Noah J Nelson on Friday, Mar. 28th
A lot of digital ink has been spilled in the wake of the launch of Nate Silver’s FiveThirtyEight, which aims to use data-based journalism to do away with sloppy punditry. Many of those pixels have focused on the greenness of the writing staff and click-bait articles that have become the subject of ridicule.
Last night Silver was on Jon Stewart’s program The Daily Show, and you could almost taste the flop sweat*.
Now I have a certain degree of faith that something worthwhile is going to emerge from FiveThirtyEight, it just might not be what any of us–Silver included–thought it would be. A good first step would be to consider the criticism offered up by Malcolm Harris (@BigMeanInternet) in the pages of AlJazeera America:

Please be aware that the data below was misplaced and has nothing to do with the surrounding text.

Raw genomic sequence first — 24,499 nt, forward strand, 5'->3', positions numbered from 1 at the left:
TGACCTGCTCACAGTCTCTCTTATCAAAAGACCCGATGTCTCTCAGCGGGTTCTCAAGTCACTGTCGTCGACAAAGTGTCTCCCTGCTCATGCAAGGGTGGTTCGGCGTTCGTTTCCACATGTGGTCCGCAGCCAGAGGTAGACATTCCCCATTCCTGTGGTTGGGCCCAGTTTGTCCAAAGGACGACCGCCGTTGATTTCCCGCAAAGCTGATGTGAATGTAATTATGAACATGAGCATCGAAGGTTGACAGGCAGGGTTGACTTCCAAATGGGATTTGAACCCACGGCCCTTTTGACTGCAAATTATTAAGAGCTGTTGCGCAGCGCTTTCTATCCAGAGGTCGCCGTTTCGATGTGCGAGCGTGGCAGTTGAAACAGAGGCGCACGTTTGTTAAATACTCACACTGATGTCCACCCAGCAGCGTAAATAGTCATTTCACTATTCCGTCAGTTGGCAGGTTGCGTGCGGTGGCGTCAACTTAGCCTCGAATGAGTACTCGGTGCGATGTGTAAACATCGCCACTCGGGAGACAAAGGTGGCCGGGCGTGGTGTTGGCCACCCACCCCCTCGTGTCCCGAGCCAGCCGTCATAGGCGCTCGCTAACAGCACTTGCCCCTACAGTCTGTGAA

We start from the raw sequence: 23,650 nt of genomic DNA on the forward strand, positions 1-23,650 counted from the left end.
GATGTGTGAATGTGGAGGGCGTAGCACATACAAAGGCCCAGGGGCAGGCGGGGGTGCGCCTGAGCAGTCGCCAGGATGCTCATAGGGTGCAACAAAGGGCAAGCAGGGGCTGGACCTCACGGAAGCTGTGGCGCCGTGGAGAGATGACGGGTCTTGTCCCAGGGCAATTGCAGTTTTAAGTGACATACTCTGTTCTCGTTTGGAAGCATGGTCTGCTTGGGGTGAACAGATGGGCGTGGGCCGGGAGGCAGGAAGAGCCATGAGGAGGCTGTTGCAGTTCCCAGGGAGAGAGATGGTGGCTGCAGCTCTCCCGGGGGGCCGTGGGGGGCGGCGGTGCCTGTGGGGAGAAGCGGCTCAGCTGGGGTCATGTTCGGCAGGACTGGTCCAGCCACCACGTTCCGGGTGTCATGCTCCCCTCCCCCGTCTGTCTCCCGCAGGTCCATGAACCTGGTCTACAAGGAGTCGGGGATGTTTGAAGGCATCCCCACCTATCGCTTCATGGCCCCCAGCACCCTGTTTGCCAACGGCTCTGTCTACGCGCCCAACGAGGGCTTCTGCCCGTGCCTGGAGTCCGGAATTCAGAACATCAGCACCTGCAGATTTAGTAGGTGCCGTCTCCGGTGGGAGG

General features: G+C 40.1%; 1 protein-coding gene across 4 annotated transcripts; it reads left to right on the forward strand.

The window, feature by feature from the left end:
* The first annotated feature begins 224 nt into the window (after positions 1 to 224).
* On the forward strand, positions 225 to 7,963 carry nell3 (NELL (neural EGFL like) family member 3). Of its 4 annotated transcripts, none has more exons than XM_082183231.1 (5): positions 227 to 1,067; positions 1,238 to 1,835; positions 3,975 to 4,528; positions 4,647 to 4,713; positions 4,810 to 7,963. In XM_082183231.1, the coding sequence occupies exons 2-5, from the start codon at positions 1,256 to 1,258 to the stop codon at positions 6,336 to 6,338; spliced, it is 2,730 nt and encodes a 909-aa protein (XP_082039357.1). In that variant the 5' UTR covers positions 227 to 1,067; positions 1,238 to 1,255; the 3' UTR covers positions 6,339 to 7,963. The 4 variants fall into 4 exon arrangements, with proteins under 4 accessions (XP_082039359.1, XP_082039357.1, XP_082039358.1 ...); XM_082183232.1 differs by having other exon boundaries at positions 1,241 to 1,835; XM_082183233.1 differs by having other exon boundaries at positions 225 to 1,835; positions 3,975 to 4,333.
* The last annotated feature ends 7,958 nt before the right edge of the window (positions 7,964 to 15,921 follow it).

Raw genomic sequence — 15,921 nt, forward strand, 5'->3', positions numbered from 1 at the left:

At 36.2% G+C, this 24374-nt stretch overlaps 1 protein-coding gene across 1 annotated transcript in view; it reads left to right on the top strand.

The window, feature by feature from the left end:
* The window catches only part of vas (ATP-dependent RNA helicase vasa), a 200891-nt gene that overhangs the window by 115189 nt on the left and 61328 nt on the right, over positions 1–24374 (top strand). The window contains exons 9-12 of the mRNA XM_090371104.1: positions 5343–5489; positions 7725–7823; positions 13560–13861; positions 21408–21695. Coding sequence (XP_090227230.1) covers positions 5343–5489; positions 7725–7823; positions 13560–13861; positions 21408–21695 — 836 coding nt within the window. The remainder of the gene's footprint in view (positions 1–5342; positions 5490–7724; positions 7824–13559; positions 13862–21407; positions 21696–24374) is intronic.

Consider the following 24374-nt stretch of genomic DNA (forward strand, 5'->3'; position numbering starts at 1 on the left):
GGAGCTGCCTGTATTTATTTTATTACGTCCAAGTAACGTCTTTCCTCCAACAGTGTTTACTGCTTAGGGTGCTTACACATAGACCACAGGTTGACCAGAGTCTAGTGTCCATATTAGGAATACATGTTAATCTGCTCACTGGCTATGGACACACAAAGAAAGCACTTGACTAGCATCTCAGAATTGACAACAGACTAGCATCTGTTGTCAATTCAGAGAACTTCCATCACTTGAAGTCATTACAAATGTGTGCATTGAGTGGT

When commentators, journalists or guys at parties presume to explain, they start from the presumption that they already understand both sides of the argument and have come to a definitive conclusion. There are times when this “Actually …” mode is not only appropriate but also enjoyable. When eminent astrophysicist Neil deGrasse Tyson rants on Twitter about the inaccuracies of space as depicted in the movie “Gravity,” everyone can laugh as a charismatic hedgehog pokes his spikes into pop culture. And though “Tyson Explains It All” would probably do well on premium cable, he sticks to his one big thing. When foxes start explaining, however, it’s time to check on the henhouse.